The Daytona 500 is a 500 miles (804.7 km)-long NASCAR Sprint Cup Series race held annually at the Daytona International Speedway in Daytona Beach, Florida. It is one of four restrictor plate races on the Cup schedule.
The Daytona 500 is regarded as the most important and prestigious race on the NASCAR calendar, carrying by far the largest purse. Championship points awarded are equal to that of any other Sprint Cup race. It is also the series’ first race of the year; this phenomenon is virtually unique in sports, which tend to have championships or other major events at the end of the season rather than the start. Since 1995, U.S. television ratings for the Daytona 500 have been the highest for any auto race of the year, surpassing the traditional leader, the Indianapolis 500 which in turn greatly surpasses the Daytona 500 in in-track attendance and international viewing. The 2006 Daytona 500 attracted the sixth largest average live global TV audience of any sporting event that year with 20 million viewers.
The event serves as the final event of Speedweeks and is sometimes referred to as “The Great American Race” or the “Super Bowl of Stock Car Racing.” It is held the second or third Sunday in February, and since 1971, has been loosely associated with both Valentine’s Day and the Presidents Day weekend. Because of inclement weather conditions during the scheduled 2012 race, the Daytona 500 was rescheduled to February 27, 2012.
The winner of the Daytona 500 is presented with the Harley J. Earl Trophy in Victory Lane, and the winning car is displayed, in race-winning condition, for one year at Daytona 500 Experience, a museum and gallery adjacent to Daytona International Speedway.
The qualifying procedure is unique for the Daytona 500. Some teams must race their way into the Daytona 500 field. The first row is set by a timed round of qualifying, held one week before the race. (Prior to 2003, this was two rounds; prior to 2001, it was three.) The remainder of the field is set by two separate qualifying races (these were 100 miles (160 km) from 1959–1967; 125 miles (201 km) from 1969–2004; and 150 miles (240 km), with two-lap overtime if necessary, beginning in 2005 (These races were not held in 1968 because of rain). The top two drivers from the qualifying races that are not in the top 35 in owner points are given spots on the field, and the rest is set by the finishing order of the duels, with guaranteed spots to those in the top 35. The remaining spots, 40 to 43 are filled by top qualifying times of those not already in the field from the qualifying race. If there is a previous NASCAR Champion without a spot, he will get one of those four spots, otherwise, the fourth fastest car is added to the field.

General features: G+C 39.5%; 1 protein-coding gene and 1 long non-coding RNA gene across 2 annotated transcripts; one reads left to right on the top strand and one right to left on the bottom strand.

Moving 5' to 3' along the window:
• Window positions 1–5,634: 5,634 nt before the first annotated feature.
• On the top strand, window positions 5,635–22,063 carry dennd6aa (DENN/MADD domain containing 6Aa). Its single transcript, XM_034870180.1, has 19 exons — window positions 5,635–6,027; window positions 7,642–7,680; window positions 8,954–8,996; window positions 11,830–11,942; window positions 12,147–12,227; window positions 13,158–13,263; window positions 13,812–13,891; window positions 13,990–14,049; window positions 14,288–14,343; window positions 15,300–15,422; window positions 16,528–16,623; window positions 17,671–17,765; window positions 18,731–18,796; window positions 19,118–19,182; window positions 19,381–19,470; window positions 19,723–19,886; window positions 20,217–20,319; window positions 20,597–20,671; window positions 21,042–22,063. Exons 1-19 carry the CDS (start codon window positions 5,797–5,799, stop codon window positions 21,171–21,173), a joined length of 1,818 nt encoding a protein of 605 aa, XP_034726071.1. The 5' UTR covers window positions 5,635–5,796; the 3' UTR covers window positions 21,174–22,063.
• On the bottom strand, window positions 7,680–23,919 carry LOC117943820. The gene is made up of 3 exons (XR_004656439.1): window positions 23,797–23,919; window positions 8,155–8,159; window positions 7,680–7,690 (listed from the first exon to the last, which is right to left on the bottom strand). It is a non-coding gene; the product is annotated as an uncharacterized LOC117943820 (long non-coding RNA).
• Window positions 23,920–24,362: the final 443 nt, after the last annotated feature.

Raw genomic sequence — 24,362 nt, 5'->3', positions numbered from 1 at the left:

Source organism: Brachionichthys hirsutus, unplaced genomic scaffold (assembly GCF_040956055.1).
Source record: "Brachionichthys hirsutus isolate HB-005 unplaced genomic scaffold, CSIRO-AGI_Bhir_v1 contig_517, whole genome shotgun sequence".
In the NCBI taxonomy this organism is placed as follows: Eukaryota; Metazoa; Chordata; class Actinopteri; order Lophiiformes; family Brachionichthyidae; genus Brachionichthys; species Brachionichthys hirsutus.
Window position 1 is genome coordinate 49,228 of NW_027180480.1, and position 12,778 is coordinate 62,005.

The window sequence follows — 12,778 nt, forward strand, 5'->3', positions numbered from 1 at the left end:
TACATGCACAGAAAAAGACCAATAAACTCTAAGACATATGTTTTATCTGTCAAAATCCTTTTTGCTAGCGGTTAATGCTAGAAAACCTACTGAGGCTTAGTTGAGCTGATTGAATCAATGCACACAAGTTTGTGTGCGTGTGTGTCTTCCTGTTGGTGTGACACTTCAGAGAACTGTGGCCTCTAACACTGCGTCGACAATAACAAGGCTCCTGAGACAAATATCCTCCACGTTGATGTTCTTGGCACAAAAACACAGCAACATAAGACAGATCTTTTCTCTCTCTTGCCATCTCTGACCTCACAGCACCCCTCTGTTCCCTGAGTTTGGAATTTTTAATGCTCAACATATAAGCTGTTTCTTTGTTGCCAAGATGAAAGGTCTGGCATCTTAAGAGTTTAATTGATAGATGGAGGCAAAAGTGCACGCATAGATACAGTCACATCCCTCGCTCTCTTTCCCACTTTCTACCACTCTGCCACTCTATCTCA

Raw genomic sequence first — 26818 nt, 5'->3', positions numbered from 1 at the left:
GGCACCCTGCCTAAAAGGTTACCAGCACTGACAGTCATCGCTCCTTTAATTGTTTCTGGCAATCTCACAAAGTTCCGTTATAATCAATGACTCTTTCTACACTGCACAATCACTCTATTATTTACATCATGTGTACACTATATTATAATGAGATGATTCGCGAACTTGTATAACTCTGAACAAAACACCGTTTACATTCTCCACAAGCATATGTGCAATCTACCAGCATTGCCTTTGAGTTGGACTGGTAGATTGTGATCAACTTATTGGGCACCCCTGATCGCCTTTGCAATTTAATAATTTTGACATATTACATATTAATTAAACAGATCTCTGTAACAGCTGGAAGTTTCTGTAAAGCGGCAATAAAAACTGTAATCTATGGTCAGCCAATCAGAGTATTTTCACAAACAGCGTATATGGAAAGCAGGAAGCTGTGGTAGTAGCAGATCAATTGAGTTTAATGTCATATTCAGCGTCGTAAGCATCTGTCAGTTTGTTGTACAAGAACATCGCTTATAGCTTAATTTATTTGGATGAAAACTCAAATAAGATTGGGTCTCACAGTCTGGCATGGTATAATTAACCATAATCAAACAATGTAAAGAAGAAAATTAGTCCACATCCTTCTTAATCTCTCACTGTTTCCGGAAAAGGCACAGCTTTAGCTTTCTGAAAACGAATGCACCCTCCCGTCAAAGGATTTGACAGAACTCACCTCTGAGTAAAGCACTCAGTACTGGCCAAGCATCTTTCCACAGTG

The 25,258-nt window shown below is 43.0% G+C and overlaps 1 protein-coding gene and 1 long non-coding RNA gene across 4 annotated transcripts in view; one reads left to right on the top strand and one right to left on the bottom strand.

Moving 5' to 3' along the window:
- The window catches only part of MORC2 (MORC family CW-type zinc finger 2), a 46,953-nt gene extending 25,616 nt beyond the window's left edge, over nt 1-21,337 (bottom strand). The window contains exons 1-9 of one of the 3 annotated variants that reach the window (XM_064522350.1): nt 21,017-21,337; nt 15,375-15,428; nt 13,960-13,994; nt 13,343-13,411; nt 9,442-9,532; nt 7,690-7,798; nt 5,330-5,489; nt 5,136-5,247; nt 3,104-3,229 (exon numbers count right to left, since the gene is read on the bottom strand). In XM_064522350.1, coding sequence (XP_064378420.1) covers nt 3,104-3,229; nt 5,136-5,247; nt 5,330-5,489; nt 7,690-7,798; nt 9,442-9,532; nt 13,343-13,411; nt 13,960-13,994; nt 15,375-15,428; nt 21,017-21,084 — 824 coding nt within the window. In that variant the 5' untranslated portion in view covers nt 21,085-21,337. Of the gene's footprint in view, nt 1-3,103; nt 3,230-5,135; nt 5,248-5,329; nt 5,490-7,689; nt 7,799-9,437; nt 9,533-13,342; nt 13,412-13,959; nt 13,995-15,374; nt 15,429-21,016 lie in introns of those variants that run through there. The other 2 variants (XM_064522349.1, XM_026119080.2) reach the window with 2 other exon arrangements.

Prior to 2005, after the top two cars were set, the top 14 cars in the qualifying races advanced to the field, and then between six (1998–2003), eight (1995–97, 2004), or ten (until 1994) fastest cars which did not advance from the qualifying race were added, and, since 1976, between one and seven cars were added by previous year’s points performance and or championship, except for 1985, when no such car was eligible for a provisional starting spot, the only time that happened in the Daytona 500 from when the provisional was added in 1976 through 2004.
See also: List of Daytona 500 broadcasters
The Daytona 500 was the first 500-mile (800 km) auto race to be televised live flag-to-flag on network television when CBS aired it in 1979, continuing to air until 2000. From 2001 to 2006, the race alternated between FOX and NBC under the terms of a six-year, $2.48 billion NASCAR television contract. Starting in 2007, FOX became the exclusive home of the Daytona 500 under the terms of NASCAR’s new television package.
A byproduct of both the track’s 1998 lighting system and both the 2001 and 2007 television packages has been later start times. The race started at 12:15 pm (EST) from 1979 until 2000. The start time was moved to 2:30 pm (EST) for the convenience of west coast viewers. The 2005 race ended at sunset for the first time in its history, and the 2006 race ended well after sunset. The changing track conditions caused by the onset of darkness in the closing laps force the crew chiefs to predict the critical car setup adjustments needed for their final two pit stops. Since then, all races have ended after dark, with the 2007 race ending in prime time, at 7:07 pm (EST). However, in 2010, the race moved back to a 1:00 pm start time, which should have resulted in it ending in daylight; however, two red flags caused by track surface issues led to long delays that pushed the race to 7:34 PM EST, pushing the race into prime-time for the second time.